This made me further probe into the learning theories and models proposed by the likes of David Kolb, Carl Jung, Bernice McCarthy. Besides learning preferences, apparently, they also talk about striking a balance between preferred and less preferred learning modes. Regardless of individual preferences – left brain type or right brain type, extrovert or introvert, visual or auditory or kinesthetic – teachers should create learning environment where students learn through various modes.
Bernice McCarthy, in her book About Learning (1996), also talks about Hemisphericity, which means that both sides of the brain work in complementary for perceiving and processing information and experience. The left side of the brain handles logic, sequence, literalness, and analysis; and the right takes care of meaning, emotion, context, and synthesis. Several research in the field of Mind, Brain, and Education now confirm that when learners are actively engaged to use both sides of their brains, they learn better, and also retain better. For instance, teaching science through stories. Exploring implicit patterns and structures in poems. Learning math through activities.
Similarly, drawing from the works of Carol Dweck on mindset, belief in learning style equates to having a fixed mindset (a belief that one’s intelligence is already set in the DNA and cannot be altered). Like I mentioned, I was trapped in my misguided belief that I suck at math, and as a result, I could never get better at it. Somebody who is convinced that she is an active learner may never understand the power of reflection. Whereas belief in learning preferences equates to having a growth mindset (a belief that one’s intelligence is malleable and can be significantly changed through desirable challenges and persistence.)
So what does this mean for teaching and learning?
This superficial debate over learning styles should not be happening at all. What needs to happen is teachers increase their awareness about these three important concepts related with learning theories:
When teachers stop jumping into the “matching learning style” bandwagon, they would also stop labeling students into different types. They can then try to incorporate all learning modes into the teaching, and develop frameworks to engage both sides of the brains, and create continuous opportunities for the learners to do, think, feel, learn, reflect, sense, and experiment.
Teachers will be then able to design meaningful learning experiences with high motivation, engagement, and retention. When that happens, they can perhaps help students break the shackle of “I’m an introvert / extrovert” or “I’m not a math-type” or any other subject for that matter.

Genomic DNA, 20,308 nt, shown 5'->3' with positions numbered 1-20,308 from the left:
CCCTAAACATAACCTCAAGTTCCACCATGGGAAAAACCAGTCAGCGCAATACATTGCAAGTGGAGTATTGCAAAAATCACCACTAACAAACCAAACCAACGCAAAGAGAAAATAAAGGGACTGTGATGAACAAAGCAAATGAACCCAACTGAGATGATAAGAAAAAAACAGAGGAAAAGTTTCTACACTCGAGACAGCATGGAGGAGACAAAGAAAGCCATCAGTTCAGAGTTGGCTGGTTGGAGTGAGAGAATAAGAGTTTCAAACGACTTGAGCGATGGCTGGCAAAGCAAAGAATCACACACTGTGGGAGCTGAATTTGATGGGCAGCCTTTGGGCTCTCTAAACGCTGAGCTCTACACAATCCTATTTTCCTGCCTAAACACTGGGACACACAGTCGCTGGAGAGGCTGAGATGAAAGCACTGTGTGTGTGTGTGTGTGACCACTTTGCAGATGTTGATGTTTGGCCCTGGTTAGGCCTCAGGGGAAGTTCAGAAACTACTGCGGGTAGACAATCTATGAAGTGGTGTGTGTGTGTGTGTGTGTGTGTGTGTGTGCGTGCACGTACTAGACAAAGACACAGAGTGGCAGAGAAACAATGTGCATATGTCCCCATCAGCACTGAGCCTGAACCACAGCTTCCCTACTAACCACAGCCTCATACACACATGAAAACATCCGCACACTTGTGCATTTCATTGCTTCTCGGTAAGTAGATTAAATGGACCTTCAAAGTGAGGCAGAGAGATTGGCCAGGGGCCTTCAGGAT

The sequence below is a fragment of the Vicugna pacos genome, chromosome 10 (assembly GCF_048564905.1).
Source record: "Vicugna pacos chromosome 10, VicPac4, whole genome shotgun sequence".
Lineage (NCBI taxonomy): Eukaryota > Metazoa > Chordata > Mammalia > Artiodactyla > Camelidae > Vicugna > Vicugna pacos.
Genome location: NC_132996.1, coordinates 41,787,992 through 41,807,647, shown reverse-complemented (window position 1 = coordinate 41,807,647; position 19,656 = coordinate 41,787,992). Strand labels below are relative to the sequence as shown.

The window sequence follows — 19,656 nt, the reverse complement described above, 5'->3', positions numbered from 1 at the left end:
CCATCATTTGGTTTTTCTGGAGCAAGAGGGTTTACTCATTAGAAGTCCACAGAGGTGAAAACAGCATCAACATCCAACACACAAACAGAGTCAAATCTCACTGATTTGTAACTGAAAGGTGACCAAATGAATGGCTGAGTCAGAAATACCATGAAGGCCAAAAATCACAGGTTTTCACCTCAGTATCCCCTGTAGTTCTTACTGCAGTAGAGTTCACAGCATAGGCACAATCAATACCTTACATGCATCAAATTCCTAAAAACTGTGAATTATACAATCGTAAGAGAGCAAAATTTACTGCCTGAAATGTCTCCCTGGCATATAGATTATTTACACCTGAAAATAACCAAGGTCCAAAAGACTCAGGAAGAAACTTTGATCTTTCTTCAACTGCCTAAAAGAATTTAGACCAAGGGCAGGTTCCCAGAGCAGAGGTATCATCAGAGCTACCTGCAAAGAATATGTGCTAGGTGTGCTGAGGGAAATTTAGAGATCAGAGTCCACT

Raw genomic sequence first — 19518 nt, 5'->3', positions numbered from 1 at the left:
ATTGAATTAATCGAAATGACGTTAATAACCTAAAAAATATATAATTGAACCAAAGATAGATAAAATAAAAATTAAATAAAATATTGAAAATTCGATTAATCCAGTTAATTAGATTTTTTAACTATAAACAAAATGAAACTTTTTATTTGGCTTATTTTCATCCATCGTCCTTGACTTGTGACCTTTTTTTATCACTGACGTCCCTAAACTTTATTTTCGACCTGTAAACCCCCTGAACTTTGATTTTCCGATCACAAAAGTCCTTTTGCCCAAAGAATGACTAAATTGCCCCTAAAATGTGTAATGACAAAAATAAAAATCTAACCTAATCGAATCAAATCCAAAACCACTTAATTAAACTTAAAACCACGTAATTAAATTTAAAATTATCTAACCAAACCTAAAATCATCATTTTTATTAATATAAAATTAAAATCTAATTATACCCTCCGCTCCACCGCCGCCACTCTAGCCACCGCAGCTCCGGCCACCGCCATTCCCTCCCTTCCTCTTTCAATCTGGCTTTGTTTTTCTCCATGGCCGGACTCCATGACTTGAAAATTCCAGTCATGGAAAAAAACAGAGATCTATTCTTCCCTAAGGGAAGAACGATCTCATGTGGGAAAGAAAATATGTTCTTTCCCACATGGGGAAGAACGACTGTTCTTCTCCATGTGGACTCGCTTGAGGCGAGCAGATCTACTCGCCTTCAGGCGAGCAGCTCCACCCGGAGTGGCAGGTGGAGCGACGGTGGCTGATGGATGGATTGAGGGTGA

“I love coming to your class because you let me be me.”
That single sentence from a student made me realize what I was doing wrong and right in the classroom.
But before I go into this, let me share with you this first.
I just finished watching Chris Emdin’s powerful and thought provoking video titled “Reality Pedagogy” in which he insists teachers to first understand students, their culture and their context, and only then teach them the content.
His argument is pretty simple. Even when teachers do have sufficient content knowledge, many still lack the tools necessary to address the cultural divides that render them ineffective in teaching.
Starting right off the bat by teaching the content, teachers miss the opportunity to foster engagement and relationship with the students who come from divergent background. Teachers miss the opportunity to show the students that classroom is in fact an extension of their lives and their communities. Why should the classroom be anything un-real than their realities?
How many times have I done this in the classroom?
How many times have I ignored about engaging the students, and focused simply on teaching the content?
How many times have I forgotten that students have lives outside the classroom too?
Now coming back to this student and what he told me that day.
He’s usually late for the class. Walks in after 30 mins or even 45 mins sometimes. Doesn’t stay quiet. Doesn’t stay still. Quick to answer. Quick to question.